Laptop, network enhancements expected

Henrico County's groundbreaking one-to-one laptop initiative for high-school students will conclude its third four-year contract June 30, and school officials are seeking enhancements that will make the next contract more efficient and effective.

The school system issued a request for proposal (RFP) last month to solicit interested bidders for the next contract, which will replace the current deal with Dell Computers for the provision of laptops and support for high school students, faculty and staff.

The RFP asks bidders to bundle the leasing of equipment with service needs, training for technical staff members, loaners and all other components necessary for the program, HCPS Technology Director Peter Taylor said, so that the overall cost to the school system may be more inclusive than in previous contracts.

The new machines will have solid-state hard drives, which are more durable and less likely to need repair than the mechanical drives that are used in the system's leased laptops currently, Taylor said. The new contract also will include a program on each laptop that automatically backs up critical student data to a server in their schools, he said. That way, students will have easy access to their materials at all times – even if they need loaner machines.

Officials will review bids with the School Board early next year, and the board likely will award a contract by the end of February.

In a separate RFP, to be issued by the end of December, school officials will seek bids to update the school system's network infrastructure. The current network, implemented in 2001 when Henrico began its laptop initiative with Apple, is on the verge of becoming obsolete, Taylor said. The chief problem: lack of adequate bandwidth, which particularly at the high school level is threatening to slow the flow of information from the internet and individual school servers to student and faculty computers.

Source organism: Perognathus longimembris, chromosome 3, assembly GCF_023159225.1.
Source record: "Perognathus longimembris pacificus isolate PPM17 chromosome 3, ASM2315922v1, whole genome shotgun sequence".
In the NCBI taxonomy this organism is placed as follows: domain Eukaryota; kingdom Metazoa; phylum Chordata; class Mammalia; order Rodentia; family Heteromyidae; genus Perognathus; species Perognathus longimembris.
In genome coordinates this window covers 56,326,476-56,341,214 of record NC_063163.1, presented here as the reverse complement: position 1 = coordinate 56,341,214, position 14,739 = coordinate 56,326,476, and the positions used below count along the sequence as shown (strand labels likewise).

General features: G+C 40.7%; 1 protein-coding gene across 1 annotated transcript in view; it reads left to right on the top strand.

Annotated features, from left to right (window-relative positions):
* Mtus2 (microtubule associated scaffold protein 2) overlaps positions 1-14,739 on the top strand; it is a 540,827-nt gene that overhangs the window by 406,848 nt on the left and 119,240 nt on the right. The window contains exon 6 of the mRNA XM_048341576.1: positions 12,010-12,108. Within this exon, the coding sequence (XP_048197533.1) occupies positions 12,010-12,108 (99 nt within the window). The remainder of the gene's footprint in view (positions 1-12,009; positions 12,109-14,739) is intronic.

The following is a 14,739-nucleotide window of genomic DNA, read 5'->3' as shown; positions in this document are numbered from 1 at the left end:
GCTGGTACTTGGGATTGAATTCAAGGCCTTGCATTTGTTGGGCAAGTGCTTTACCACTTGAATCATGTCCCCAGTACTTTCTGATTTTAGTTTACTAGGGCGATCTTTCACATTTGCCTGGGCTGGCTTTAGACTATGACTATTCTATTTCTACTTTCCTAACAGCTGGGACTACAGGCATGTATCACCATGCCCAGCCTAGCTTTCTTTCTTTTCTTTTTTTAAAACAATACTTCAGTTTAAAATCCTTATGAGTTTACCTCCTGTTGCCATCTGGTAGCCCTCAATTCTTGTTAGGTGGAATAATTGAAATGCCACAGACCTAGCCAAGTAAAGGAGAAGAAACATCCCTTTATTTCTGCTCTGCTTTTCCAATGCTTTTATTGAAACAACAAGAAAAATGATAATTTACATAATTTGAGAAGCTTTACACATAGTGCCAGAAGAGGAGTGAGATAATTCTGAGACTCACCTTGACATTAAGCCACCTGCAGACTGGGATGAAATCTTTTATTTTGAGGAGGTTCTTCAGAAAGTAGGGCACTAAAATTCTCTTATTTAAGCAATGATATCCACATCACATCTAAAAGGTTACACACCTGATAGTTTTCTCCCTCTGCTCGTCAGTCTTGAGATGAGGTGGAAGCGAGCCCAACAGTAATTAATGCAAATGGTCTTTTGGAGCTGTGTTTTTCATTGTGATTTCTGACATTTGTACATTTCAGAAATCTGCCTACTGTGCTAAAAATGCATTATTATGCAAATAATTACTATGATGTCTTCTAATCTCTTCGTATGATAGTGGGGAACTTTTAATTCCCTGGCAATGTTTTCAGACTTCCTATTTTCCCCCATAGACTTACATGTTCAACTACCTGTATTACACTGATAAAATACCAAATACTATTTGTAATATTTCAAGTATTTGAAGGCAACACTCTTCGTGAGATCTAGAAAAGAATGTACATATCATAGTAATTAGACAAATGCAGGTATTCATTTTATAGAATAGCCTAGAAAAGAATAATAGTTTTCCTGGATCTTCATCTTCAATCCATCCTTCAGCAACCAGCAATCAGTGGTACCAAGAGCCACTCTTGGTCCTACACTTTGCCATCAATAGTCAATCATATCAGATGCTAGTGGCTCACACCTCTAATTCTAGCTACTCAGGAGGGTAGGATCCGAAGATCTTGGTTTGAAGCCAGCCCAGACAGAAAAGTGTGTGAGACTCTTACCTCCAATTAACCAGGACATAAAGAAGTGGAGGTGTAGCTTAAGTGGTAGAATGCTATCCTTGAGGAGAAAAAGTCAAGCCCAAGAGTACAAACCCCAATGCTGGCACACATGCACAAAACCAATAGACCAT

Recommended state bandwidth standards for school systems exceed what Henrico's is capable of handling through its current network system, Taylor said. With so much demand for online content and so many users, high schools in the county likely will reach their bandwidth limitations within a year.

Upgrading the network to a 10 gigabits per second (gpbs) internal capability for all schools will provide more than enough bandwith, while preparing the school system for future needs, Taylor said. (Current bandwith varies from 10 megabits per second at elementary schools to 100 mbps at middle and high schools and 1 gpbs for internet usage.)

It also will provide enhanced levels of security for faculty and staff members, who will be able to submit grades, for example, through a completely secure wireless system.

Officials will recommend to the School Board a vendor and contract for the network enhancements sometime in the first quarter of 2013, with the intention of updating the network during the summer.